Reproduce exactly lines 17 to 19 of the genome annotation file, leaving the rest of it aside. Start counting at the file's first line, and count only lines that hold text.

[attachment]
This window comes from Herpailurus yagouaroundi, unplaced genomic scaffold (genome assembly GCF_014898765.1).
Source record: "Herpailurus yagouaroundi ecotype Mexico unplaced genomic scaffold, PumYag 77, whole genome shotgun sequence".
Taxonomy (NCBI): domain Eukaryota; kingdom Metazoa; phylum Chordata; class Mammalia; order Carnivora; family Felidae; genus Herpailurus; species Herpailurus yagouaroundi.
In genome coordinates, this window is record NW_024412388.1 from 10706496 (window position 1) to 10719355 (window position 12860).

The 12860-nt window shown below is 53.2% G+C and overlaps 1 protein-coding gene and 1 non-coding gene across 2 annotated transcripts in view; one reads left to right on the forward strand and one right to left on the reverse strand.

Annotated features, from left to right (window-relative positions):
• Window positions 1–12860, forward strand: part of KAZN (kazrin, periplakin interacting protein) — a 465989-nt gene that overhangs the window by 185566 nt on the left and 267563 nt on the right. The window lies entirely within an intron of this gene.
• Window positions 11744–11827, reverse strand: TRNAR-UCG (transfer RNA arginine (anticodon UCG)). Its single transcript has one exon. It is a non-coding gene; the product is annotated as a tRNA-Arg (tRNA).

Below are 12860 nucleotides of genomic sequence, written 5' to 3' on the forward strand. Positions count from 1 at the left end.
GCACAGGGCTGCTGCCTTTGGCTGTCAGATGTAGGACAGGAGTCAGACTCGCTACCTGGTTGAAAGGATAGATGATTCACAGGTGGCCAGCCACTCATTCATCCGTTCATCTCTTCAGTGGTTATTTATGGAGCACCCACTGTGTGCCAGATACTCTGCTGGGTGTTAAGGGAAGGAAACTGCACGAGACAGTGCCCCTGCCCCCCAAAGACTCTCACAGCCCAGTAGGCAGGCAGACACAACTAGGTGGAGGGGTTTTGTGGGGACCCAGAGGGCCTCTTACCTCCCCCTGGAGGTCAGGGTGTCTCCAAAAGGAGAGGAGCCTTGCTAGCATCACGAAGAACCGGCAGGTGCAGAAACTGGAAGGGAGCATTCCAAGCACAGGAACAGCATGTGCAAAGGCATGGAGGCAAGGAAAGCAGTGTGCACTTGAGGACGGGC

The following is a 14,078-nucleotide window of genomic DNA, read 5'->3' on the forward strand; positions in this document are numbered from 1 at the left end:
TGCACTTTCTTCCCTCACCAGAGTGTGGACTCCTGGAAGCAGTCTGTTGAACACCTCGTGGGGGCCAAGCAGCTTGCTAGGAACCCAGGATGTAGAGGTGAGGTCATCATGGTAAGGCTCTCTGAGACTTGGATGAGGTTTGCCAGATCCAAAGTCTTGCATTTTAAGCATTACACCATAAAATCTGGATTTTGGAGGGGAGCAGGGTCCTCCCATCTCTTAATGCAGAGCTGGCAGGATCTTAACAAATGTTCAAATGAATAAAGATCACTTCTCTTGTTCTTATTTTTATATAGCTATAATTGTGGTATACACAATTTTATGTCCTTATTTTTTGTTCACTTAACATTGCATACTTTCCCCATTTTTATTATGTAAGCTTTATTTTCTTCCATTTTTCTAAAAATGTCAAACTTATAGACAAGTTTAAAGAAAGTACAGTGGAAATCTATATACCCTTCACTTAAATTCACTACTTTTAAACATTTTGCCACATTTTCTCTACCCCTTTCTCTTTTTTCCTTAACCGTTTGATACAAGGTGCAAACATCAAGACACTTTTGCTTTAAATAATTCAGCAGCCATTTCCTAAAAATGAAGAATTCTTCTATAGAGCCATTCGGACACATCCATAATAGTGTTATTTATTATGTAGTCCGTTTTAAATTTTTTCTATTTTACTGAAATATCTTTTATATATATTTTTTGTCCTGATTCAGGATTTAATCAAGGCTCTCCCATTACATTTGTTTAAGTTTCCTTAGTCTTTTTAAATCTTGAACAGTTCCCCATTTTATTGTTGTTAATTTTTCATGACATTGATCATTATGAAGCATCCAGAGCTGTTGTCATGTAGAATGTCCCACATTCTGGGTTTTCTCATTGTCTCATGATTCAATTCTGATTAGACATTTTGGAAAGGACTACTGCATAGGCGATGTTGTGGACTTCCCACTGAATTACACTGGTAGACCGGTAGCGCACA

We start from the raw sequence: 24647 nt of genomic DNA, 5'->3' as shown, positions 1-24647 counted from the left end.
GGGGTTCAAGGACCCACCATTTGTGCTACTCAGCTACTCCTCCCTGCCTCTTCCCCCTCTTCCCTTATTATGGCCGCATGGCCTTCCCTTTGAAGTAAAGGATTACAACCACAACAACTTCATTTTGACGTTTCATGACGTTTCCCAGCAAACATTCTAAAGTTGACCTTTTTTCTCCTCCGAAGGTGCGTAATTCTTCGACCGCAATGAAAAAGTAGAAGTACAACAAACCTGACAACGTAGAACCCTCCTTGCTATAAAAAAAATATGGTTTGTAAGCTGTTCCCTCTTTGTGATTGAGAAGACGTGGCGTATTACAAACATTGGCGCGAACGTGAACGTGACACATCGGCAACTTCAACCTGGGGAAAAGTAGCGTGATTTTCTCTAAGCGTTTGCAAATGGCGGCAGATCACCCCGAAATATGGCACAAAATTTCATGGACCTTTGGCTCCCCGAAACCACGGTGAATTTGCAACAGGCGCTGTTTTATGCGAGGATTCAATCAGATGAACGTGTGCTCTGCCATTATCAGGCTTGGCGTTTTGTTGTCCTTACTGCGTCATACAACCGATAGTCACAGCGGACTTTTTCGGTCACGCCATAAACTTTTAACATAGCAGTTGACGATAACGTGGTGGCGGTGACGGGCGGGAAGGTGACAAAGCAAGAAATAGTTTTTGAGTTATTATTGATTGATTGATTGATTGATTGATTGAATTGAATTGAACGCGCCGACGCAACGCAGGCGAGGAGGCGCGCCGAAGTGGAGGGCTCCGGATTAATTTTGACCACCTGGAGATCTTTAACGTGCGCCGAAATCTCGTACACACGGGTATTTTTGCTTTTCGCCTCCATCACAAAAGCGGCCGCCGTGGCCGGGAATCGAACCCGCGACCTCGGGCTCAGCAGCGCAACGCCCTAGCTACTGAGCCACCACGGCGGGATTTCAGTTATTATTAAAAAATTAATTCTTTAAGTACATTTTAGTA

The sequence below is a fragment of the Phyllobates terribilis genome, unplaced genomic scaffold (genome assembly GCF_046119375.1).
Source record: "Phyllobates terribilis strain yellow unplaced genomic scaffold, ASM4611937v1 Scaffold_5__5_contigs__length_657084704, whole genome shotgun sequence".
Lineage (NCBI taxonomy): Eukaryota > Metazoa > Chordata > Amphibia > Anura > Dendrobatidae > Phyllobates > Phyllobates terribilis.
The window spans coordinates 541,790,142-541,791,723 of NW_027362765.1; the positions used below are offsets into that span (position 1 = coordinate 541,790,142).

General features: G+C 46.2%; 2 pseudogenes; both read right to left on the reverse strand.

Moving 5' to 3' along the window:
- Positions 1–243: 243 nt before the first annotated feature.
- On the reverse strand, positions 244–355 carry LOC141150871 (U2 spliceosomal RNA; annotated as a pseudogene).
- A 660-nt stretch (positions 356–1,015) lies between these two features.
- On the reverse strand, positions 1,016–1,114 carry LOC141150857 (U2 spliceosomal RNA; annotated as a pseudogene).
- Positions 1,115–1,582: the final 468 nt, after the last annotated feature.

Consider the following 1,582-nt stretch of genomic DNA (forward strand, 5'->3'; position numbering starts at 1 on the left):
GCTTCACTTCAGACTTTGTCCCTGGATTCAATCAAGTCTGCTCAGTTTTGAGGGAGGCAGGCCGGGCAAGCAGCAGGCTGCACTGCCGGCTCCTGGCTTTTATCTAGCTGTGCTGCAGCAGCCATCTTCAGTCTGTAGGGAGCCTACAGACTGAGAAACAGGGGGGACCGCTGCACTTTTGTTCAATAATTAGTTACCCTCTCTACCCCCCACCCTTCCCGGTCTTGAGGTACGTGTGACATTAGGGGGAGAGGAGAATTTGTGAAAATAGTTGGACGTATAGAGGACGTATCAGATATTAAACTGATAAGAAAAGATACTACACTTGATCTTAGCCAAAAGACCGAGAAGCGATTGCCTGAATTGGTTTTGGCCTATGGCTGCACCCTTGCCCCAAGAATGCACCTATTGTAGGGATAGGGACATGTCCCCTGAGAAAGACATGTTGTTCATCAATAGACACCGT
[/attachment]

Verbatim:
Lineage (NCBI taxonomy): Eukaryota > Metazoa > Chordata > Amphibia > Anura > Dendrobatidae > Phyllobates > Phyllobates terribilis.
The window spans coordinates 541,790,142-541,791,723 of NW_027362765.1; the positions used below are offsets into that span (position 1 = coordinate 541,790,142).

General features: G+C 46.2%; 2 pseudogenes; both read right to left on the reverse strand.